Jerk chicken on a well-seasoned grill, lathered with pimento, scotch bonnet pepper and served alongside a hearty portion of rice and peas.It’s one of Jamaica’s great gifts to the world–and you can be sure that it packs a punch! Pairing wines with spicy food is a difficult challenge, but I’m here to dispel that myth in this blog that foods high on the Scoville scale are pairable. Here are my five ideas for pairing jerk chicken with wine.
Ok, I know what you’re thinking–heavy red wine plus spicy foods=disaster. But hear me out. While Montepulciano is high in tannins, which can stoke a fiery furnance in the mouth when combined with spicy food, the more nuanced notes of a well-aged Montepulciano wine will harmonize beautifully with a marinated hunk of jerk.
An off-dry Riesling can work wonders as a pairing for jerk, but it depends on how exactly your chicken is being served. Some cooks like to prepare sweet jerk sauce, or gravy, alongside their chicken, which often includes a good amount of brown sugar. This style of preparing jerk counteracts the spiciness of the chicken with the sweetness of the sauce.
Riesling takes this style of jerk a step further. It’s light-bodied, it has those characteristic tree-fruit notes, and it has a natural acidity to cut through the heat of the marinade. But the secret her is choosing an off-dry Riesling–not too sweet, not too dry–with just a hint of sweetness. Such a pairing will allow all the flavors to shine through, with the “backing up” of the sweetness of the sauce without overpowering the texture and heat of the chicken.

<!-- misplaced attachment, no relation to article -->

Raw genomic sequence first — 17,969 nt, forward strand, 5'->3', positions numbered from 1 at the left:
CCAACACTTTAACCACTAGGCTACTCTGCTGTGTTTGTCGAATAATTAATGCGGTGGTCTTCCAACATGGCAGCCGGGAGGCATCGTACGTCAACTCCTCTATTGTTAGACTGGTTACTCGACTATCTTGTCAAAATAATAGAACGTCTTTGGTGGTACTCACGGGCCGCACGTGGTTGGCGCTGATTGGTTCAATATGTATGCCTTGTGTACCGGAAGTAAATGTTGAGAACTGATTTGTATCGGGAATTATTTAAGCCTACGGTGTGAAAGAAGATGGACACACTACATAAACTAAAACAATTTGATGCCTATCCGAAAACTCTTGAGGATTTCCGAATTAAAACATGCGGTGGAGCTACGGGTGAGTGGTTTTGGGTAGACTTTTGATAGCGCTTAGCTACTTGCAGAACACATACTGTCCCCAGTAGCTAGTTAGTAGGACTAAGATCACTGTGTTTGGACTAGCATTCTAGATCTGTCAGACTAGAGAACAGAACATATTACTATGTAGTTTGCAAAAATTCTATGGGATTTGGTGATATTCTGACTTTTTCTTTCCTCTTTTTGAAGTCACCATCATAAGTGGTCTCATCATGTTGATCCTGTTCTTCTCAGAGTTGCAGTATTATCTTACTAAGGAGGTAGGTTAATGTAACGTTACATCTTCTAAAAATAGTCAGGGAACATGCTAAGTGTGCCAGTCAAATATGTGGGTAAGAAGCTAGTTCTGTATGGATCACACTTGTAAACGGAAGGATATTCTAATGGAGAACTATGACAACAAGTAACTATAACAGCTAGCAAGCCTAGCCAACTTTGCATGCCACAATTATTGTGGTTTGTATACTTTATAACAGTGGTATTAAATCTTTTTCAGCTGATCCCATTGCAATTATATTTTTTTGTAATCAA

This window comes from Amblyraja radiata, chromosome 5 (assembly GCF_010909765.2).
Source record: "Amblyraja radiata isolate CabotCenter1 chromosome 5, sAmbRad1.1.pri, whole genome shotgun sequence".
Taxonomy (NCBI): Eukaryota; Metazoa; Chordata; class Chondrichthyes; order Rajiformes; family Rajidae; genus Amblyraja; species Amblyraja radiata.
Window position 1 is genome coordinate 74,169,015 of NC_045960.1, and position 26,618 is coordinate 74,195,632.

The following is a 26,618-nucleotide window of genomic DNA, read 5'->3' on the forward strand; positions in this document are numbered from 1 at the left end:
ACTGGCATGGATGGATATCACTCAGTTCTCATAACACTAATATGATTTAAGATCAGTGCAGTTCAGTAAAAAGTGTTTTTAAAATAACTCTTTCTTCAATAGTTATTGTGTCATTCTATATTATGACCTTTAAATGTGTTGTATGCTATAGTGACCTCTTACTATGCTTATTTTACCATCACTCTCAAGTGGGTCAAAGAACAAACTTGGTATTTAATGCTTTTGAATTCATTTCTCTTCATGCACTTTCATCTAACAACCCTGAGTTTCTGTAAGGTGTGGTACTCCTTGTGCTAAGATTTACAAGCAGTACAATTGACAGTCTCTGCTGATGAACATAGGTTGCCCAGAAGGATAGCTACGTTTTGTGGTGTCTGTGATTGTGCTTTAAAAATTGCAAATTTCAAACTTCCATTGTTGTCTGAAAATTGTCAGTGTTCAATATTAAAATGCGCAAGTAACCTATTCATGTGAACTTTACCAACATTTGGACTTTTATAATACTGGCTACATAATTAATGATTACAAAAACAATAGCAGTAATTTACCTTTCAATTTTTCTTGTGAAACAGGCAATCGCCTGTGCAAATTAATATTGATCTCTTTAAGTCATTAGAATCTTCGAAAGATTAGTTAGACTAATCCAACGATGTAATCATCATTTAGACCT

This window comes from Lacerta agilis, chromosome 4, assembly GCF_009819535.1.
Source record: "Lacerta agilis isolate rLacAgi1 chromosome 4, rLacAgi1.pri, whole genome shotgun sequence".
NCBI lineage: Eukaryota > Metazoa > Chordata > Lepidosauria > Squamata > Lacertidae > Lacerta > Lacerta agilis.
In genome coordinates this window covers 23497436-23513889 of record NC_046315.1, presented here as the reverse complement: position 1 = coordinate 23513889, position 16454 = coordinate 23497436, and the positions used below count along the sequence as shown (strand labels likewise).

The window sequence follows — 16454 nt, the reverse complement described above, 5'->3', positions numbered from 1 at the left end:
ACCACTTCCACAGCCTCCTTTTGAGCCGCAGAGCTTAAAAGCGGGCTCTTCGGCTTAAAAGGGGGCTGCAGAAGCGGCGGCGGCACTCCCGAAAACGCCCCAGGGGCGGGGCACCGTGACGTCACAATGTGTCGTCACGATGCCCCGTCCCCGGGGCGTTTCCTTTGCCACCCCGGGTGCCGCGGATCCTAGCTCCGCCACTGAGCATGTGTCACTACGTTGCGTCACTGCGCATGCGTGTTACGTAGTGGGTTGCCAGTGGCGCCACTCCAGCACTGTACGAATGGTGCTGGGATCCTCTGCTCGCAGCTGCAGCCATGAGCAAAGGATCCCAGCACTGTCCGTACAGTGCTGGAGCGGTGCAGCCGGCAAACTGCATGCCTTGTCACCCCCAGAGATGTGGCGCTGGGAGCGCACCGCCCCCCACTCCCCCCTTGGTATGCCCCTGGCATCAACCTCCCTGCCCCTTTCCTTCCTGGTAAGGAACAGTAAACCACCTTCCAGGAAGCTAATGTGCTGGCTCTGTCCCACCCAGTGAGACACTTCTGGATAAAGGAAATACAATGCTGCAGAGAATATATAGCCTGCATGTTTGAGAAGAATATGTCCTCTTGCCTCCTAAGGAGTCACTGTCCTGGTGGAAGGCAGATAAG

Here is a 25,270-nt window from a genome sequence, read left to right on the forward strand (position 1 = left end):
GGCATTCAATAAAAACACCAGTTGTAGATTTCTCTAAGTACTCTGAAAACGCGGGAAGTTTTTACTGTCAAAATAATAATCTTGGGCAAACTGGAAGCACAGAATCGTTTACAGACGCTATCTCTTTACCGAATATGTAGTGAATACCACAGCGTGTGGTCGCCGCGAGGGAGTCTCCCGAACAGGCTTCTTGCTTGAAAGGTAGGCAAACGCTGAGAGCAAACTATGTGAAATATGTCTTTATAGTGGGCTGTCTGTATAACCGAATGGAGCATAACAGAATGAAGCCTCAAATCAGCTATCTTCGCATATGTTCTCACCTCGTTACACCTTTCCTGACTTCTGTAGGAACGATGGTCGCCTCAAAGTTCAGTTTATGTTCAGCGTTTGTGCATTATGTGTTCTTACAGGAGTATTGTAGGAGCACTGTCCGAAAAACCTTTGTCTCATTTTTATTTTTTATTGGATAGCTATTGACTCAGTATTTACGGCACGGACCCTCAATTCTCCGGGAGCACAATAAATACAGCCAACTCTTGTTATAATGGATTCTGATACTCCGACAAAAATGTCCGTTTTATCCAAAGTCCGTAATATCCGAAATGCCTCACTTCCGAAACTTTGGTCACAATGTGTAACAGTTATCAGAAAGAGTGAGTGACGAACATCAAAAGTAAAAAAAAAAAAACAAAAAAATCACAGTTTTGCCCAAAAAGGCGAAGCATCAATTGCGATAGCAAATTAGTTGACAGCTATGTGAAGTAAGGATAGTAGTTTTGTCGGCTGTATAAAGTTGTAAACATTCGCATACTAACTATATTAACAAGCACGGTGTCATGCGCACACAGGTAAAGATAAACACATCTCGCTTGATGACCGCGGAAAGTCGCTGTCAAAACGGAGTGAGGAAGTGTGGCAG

Malbec-Shiraz is a hearty, full-bodied blend of…you guessed it, Malbec and Shiraz, which is important because neither of these wines would really work on their own with jerk chicken. Malbec alone istoo heavy and tannic, creating an overpowering sensation with the heat of jerk chicken. Likewise, Shiraz is too complex in its flavor profile to pair well with the multitudes of spices that go into jerk marinade.
Another point to keep in mind is that some Malbec-Shiraz blends feature one grape heavily than the other, and the reason this pairing works is because the blend is right in the midde. Check the back of the bottle if you’re not sure.
I couldn’t compile this list without recommending at least ONE ros’e. And I chose the Campuget 2019 and the 1753 Syrah-Vermentino Ros’e, and with good reason. The first reason is that the Syrah-Ros’e, especially from the Rhone Valley, tends to be more heartier and more full-bodied than certain New World ros’es. This means that the flavor profile of the wine isn’t lost on the righteous textures of grilled jerk meat, which is good, because the flavor has a peppery touch of Syrah I spoke about earlier. Add to that the touch of sweetness, and you have a fine jerk chicken wine pairing–especially for a summer’s day by the BBQ.
Gewurtztraminer works as a jerk chicken wine pairing because its flavor profile is so intricate for a white wine. This could be down its ageing process–Gewurtztraminer is traditionally aged in foudres (large wooden vats), which impart their own unique flavors while shaking off others that are accumulated in the unification process.
It has this bright flavor with high alcohol content at the same time. Dig deeper and you start to notice hints of cinnamon, ginger, nutmeg, and sometimes even allspice. All these herbs are essential to the flavor profile of jerk chicken, so this pairing is a no-brainer for the more adventurous of the taste buds.